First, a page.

Lana Del Rey
18 September 2015, Polydor
The dark-haired songstress’s image often evokes the timelessness of a free spirit in classic Hollywood, an image fully encapsulated with her melodies and words in Honeymoon. The orchestral scoring and mellifluous sounds create a vintage vibe, and the lyrics seem frozen in a moment in time, capturing an emotion or event which define all those around it.
These fourteen songs plays like snapshots from dreams or an old cinema reel; while there is little variation in tempo or tone between songs, this works in the album’s favour by seeming hypnotic, a quality that takes the listener straight to the emotion. This is an album which is best listened to all in one go, with nothing else breaking this atmosphere and minor keys. Del Ray’s impressively wide vocal range is even throughout, with a distinctly sweet vibrato that contrasts with the bitterness of her lyrics. There is quasi-spirituality in the way she sings about heartbreak, bad decisions, and paths of destruction, a hopefulness as the world falls apart.
The title track opens the album; ‘Honeymoon’ is a searching plea for a chance at happiness just out of reach. The next track, ‘Music to Watch Boys To’, is one of the album’s most upbeat; it intersperses the refrain “I like you a lot” with omens of doomed relationships. ‘Terrence Loves You’ is trapped in such a doomed pairing, with the singer expressing what she has lost to an unchanging partner. It is logically followed by ‘God Knows I Tried’ – a plaintive melody asking for respite. ‘High By the Beach’ and ‘Freak’ are more defiant numbers: the former a solo a vengeance trip, the latter an invitation of love. ‘Art Deco’ explores fragility beneath fierce exteriors, and the interlude ‘Burnt Norton’ is almost a musing on immortality. ‘Religion’ is a simple, beautiful, all-encompassing declaration of love, while ‘Salvatore’ teases and entices her lover.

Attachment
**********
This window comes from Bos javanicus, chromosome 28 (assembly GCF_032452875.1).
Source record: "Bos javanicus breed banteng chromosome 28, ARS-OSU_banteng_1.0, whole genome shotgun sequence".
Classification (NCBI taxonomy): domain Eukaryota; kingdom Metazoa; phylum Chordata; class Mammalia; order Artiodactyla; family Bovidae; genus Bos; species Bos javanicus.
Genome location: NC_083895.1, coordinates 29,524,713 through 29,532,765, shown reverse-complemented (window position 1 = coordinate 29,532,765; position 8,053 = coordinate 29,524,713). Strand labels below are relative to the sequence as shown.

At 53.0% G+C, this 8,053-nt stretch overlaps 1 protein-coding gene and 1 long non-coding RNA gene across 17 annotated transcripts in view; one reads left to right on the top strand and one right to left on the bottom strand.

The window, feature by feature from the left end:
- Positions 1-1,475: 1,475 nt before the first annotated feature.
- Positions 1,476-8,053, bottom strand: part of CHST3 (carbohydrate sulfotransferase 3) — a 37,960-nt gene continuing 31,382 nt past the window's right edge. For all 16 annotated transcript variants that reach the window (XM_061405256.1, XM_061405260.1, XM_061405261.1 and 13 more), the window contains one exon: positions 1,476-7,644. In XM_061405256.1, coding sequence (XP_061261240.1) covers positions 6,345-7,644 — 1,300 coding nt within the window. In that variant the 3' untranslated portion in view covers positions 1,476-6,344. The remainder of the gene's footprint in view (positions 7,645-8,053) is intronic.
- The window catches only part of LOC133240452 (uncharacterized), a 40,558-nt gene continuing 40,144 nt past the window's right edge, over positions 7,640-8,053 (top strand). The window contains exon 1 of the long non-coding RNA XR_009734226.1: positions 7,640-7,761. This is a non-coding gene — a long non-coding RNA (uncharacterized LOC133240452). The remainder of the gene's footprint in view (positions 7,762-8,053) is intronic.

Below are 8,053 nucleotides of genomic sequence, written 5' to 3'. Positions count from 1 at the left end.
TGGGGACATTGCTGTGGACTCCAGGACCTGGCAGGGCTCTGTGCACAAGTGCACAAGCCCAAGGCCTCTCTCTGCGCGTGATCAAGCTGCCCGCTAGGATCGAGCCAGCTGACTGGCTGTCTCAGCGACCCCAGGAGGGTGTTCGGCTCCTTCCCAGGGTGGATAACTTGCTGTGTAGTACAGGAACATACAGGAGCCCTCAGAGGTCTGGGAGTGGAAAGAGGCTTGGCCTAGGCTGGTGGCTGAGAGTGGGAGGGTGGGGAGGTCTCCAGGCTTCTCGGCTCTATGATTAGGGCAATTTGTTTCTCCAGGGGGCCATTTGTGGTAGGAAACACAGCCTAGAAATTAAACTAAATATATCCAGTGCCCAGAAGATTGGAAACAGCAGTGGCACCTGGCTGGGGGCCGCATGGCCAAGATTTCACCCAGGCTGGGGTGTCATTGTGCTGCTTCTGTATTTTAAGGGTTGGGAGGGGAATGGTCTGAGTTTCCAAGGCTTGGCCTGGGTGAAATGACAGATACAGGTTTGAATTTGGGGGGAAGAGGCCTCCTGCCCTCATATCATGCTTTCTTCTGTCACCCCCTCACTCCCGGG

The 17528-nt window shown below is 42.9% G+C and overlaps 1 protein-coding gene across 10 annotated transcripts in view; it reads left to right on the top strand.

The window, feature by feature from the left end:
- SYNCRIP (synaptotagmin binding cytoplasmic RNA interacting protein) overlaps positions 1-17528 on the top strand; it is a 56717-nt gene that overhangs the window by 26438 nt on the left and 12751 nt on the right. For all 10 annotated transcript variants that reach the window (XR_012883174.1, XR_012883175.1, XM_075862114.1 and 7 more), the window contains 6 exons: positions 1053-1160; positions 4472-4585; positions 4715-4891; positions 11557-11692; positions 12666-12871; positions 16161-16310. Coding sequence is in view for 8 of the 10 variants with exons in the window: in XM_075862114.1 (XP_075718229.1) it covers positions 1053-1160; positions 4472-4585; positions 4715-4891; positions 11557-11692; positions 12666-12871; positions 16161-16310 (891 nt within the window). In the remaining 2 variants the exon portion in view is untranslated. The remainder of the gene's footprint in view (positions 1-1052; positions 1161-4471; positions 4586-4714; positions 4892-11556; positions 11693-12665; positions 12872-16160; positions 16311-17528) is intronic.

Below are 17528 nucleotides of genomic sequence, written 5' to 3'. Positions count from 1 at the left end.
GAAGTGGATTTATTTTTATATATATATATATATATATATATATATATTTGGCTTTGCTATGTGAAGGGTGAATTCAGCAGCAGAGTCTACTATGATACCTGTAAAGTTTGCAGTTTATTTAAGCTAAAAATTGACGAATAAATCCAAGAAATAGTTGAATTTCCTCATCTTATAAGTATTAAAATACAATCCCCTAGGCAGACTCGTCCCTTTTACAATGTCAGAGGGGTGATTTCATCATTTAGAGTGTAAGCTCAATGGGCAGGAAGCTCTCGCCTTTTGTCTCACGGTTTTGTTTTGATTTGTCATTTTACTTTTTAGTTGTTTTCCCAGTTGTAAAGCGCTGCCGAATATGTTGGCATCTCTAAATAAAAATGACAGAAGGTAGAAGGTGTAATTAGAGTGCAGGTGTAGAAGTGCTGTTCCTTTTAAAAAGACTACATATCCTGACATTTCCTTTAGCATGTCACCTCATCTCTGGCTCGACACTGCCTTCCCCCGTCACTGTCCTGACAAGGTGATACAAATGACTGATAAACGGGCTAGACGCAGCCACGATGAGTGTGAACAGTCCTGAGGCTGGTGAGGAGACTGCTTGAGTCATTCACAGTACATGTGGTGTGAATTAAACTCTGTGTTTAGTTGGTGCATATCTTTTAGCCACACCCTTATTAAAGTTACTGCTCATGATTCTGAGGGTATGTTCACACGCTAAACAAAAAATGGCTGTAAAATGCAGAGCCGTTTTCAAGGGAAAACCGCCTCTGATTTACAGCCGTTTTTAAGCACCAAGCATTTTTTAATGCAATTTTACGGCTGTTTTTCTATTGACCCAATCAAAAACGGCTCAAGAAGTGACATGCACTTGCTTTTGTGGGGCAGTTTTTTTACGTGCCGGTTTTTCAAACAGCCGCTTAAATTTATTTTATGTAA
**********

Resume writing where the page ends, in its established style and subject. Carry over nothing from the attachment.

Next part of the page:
“[The album] evokes the timelessness of a free spirit in classic Hollywood”
The next track, aptly titled ‘The Blackest Day’, is an excruciatingly evocative, long, and painful exploration of a breakup. The torture continues in ‘24’, where the singer reflects on the hours she spends fearful of and for her lover. ‘Swan Song’ returns to the poignant hope of the first tracks, a plea for a lover to join her in freedom. Sadly, the weakest note on the album is perhaps Del Ray’s cover of Nina Simone’s ‘Don’t Let Me Be Misunderstood’. Her original take on the tempo and orchestration falls flat, though this could be due to the original’s iconic status and the difficult task of re-envisioning it.
Perhaps the album comes across as a little self-indulgent, but that’s hardly a fault given its melodious intrigue and heart-on-sleeve honesty. Lana Del Ray has more than earned the right to explore any theme she wants in any way she desires, and it is a pleasure to hear that her distinctive voice singing out clearly and evocatively. It may just be one of the most finely crafted albums of the year.
For fans of Lana Del Rey’s Honeymoon, see also Flower Face.